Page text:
Posted by Tamara
Employers nationwide are advised to be careful when dealing with “comp time,” or compensatory time off in place of overtime pay under federal law.
Under many conditions it is illegal. The federal Fair Labor Standards Act or FLSA prohibits private businesses from giving workers comp time instead of overtime.
Comp time is legal in some states when the employer is not covered by the FLSA overtime rules.
Some government employees, particularly law enforcement officers and firefighters, may be legally granted comp time in place of overtime pay.
A safe rule of thumb, however, is to consider comp time illegal in general industry.
Comp time is defined as time off “in a future payroll week” that is given to employees in lieu of overtime pay.
Time granted by employers in the same payroll week is not considered comp time. “Carlos,” for example, works 7 a.m. to 3 p.m. Mondays through Fridays. On Wednesday, he puts in a marathon day, from 7 a.m. to 7 p.m. He has just put in four more hours on Wednesday than he normally would. His employer directs him to take a flat four hours off on Thursday to avoid paying extra hours. Because Carlos has worked only 40 hours by the end of the week, he is not entitled to overtime. It is not officially comp time.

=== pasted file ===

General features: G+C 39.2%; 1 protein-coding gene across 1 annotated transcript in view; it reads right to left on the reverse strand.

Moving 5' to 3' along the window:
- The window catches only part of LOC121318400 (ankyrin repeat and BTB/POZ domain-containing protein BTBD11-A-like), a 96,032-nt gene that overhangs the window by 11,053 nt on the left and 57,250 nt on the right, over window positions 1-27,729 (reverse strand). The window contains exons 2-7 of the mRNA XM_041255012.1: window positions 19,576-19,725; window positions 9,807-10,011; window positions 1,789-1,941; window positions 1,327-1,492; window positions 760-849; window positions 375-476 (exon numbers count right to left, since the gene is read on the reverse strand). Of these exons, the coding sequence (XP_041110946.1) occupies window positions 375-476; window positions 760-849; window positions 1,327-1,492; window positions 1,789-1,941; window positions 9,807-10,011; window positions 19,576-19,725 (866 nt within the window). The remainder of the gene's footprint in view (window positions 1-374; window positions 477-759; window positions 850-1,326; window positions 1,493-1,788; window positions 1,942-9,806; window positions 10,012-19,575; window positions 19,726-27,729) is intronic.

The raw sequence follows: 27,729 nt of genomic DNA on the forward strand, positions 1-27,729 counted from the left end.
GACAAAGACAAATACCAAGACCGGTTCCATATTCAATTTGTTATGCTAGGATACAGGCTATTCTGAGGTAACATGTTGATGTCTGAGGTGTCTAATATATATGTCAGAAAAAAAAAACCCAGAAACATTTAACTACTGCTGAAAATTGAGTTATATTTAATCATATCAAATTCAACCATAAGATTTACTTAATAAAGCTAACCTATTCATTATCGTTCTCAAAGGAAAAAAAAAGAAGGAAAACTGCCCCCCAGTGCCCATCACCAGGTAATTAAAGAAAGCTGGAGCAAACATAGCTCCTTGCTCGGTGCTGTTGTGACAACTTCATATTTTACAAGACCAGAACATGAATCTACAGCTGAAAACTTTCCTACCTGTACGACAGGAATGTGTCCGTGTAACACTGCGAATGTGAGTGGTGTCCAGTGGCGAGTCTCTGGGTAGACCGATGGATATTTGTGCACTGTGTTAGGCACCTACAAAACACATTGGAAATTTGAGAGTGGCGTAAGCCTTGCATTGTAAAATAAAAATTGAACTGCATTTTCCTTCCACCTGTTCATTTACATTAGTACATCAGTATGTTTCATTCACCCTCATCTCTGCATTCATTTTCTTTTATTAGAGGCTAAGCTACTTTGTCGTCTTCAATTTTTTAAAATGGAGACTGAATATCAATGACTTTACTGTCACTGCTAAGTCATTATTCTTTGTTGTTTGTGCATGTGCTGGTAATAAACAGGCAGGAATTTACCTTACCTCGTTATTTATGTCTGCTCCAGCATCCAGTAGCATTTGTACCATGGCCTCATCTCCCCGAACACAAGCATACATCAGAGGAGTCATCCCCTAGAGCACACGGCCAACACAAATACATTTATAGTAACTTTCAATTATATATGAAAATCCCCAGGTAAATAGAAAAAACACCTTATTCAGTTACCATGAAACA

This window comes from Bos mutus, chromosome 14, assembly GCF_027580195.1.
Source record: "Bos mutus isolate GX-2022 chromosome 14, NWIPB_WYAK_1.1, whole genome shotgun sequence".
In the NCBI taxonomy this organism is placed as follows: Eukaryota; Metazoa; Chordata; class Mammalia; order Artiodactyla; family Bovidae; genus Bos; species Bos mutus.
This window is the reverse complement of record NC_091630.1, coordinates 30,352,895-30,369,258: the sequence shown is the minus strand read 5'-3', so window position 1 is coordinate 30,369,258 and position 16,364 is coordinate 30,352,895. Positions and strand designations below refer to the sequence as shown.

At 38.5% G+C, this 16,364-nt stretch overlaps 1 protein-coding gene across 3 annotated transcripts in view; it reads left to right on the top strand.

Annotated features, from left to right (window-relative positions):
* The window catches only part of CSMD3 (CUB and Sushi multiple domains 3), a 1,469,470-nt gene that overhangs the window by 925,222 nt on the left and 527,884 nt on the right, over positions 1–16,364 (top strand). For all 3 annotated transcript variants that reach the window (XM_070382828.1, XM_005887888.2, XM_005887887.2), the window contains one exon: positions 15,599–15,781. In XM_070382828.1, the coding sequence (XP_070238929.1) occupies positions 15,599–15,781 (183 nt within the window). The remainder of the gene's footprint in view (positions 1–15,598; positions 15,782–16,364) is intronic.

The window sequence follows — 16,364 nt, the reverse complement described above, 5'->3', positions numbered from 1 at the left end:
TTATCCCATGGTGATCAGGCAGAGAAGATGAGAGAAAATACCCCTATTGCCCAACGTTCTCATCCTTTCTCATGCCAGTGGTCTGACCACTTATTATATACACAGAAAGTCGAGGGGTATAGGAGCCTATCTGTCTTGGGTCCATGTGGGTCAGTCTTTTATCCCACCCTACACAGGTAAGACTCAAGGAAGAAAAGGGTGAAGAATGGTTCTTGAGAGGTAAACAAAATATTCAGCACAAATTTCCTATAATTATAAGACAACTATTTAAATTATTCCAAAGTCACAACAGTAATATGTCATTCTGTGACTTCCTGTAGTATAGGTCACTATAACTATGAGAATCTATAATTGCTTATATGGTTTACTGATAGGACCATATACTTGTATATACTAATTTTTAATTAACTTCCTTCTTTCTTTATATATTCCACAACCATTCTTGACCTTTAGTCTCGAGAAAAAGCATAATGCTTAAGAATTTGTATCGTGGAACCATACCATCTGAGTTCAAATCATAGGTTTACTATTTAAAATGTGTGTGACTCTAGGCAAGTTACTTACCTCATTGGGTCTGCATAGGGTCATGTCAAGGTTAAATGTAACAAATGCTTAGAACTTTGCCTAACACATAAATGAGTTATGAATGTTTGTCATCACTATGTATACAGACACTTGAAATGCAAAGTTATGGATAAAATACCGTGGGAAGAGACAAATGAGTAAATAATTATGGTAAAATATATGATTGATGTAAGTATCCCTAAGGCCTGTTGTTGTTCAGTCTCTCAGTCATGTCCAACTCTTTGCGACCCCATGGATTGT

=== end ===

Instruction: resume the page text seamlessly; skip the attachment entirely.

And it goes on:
“Gina” is a police officer with the city force, and her employer is legally allowed to grant comp time “in a future payroll week.” This week she worked 45 hours, or 5 hours above her normal week. That means she would be entitled to 5 hours of overtime at 1.5 times her regular pay (“time-and-a-half”). Her employer instead gives her 7.5 hours off in a future payroll week convenient to both of them. In other words, she will work 32.5 hours in that future week. She would normally get overtime pay, so she must get 1.5 hours of comp time for every hour she worked over 40, which explains the 7.5 hours off.
Exempt employees (or those not entitled to overtime) sometimes get an hour for hour exchange of time off for hours worked over 40.
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